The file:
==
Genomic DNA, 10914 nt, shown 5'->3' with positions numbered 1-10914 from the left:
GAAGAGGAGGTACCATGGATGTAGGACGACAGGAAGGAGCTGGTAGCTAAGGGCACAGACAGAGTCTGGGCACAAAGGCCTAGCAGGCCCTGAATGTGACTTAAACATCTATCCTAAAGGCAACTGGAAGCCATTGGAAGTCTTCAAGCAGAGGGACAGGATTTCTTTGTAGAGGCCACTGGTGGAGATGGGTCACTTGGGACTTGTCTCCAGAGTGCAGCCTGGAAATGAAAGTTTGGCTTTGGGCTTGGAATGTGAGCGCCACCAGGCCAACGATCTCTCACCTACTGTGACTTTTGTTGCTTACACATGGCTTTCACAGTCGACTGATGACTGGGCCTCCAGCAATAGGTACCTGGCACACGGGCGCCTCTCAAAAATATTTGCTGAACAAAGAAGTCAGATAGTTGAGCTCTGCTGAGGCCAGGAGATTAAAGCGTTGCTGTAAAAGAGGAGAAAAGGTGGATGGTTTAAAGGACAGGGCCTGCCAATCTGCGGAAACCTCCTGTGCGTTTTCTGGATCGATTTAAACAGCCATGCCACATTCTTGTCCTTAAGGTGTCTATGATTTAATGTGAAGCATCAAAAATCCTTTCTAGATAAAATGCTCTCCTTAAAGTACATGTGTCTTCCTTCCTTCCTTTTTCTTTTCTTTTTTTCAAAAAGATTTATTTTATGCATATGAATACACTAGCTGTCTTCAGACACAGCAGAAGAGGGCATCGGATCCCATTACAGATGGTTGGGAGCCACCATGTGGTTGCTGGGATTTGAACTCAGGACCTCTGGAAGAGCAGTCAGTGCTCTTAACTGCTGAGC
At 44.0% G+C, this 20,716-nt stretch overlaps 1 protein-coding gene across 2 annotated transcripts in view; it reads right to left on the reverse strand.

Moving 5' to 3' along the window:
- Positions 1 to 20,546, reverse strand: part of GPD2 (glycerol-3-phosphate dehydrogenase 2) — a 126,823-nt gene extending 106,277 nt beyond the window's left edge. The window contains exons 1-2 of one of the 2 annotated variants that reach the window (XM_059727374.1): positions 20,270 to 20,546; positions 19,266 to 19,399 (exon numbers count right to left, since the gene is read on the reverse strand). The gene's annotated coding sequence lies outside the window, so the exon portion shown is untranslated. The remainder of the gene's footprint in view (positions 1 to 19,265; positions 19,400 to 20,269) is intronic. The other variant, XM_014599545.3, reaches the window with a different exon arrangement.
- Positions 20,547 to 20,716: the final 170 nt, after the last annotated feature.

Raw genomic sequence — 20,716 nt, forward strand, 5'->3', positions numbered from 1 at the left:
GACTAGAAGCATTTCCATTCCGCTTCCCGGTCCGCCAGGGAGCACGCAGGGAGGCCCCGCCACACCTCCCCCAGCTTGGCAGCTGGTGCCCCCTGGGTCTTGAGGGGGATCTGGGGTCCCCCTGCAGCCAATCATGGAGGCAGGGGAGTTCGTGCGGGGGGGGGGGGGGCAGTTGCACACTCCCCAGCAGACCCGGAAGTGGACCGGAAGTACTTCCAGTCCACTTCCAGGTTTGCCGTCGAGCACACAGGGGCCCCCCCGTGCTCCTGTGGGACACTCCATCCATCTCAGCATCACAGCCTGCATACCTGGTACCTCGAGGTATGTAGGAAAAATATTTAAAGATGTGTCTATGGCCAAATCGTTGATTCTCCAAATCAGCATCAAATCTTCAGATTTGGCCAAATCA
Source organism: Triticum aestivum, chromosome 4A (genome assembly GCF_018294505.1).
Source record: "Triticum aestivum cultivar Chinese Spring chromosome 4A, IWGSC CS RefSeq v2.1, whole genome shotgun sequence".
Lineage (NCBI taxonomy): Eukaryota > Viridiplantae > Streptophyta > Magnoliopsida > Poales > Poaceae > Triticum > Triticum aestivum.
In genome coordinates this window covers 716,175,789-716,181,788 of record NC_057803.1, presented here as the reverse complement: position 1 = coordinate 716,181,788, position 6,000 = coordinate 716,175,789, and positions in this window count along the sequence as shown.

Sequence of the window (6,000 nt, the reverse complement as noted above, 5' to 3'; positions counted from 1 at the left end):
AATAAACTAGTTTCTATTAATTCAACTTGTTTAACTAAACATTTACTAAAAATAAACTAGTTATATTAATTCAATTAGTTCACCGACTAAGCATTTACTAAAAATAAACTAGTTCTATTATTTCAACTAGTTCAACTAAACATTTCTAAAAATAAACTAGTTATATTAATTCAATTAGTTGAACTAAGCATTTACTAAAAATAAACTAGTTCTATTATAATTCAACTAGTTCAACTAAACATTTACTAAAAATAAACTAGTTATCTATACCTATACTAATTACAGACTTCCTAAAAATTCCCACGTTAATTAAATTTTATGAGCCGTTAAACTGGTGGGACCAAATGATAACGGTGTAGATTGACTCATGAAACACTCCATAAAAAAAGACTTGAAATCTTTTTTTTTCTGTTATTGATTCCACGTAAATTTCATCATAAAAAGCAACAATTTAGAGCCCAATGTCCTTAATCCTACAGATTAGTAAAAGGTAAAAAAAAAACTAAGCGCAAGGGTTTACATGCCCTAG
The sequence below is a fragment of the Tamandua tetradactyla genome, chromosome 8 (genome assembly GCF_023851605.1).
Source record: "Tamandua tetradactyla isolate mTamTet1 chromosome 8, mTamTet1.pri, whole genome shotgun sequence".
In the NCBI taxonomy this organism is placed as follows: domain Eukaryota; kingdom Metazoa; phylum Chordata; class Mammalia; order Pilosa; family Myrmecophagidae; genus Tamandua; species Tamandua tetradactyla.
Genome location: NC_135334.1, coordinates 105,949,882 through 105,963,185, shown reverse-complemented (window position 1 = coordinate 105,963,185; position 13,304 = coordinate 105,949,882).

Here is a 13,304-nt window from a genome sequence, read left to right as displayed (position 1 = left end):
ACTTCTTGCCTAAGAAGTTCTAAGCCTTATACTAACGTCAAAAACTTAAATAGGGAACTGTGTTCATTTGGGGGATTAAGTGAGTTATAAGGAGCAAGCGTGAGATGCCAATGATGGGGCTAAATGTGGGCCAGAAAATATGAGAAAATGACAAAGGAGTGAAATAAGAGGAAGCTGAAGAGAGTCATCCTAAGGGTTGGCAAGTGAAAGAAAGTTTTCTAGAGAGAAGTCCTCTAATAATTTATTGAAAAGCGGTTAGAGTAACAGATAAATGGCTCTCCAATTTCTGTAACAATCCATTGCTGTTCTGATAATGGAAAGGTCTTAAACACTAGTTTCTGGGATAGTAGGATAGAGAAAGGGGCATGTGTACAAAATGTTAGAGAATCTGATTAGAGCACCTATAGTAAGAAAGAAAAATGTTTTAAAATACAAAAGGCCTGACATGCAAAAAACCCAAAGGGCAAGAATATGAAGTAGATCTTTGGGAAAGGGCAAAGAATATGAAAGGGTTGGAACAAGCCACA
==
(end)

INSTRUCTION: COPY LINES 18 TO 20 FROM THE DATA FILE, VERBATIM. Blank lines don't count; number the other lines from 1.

Genome location: NC_135334.1, coordinates 105,949,882 through 105,963,185, shown reverse-complemented (window position 1 = coordinate 105,963,185; position 13,304 = coordinate 105,949,882).

Here is a 13,304-nt window from a genome sequence, read left to right as displayed (position 1 = left end):
ACTTCTTGCCTAAGAAGTTCTAAGCCTTATACTAACGTCAAAAACTTAAATAGGGAACTGTGTTCATTTGGGGGATTAAGTGAGTTATAAGGAGCAAGCGTGAGATGCCAATGATGGGGCTAAATGTGGGCCAGAAAATATGAGAAAATGACAAAGGAGTGAAATAAGAGGAAGCTGAAGAGAGTCATCCTAAGGGTTGGCAAGTGAAAGAAAGTTTTCTAGAGAGAAGTCCTCTAATAATTTATTGAAAAGCGGTTAGAGTAACAGATAAATGGCTCTCCAATTTCTGTAACAATCCATTGCTGTTCTGATAATGGAAAGGTCTTAAACACTAGTTTCTGGGATAGTAGGATAGAGAAAGGGGCATGTGTACAAAATGTTAGAGAATCTGATTAGAGCACCTATAGTAAGAAAGAAAAATGTTTTAAAATACAAAAGGCCTGACATGCAAAAAACCCAAAGGGCAAGAATATGAAGTAGATCTTTGGGAAAGGGCAAAGAATATGAAAGGGTTGGAACAAGCCACA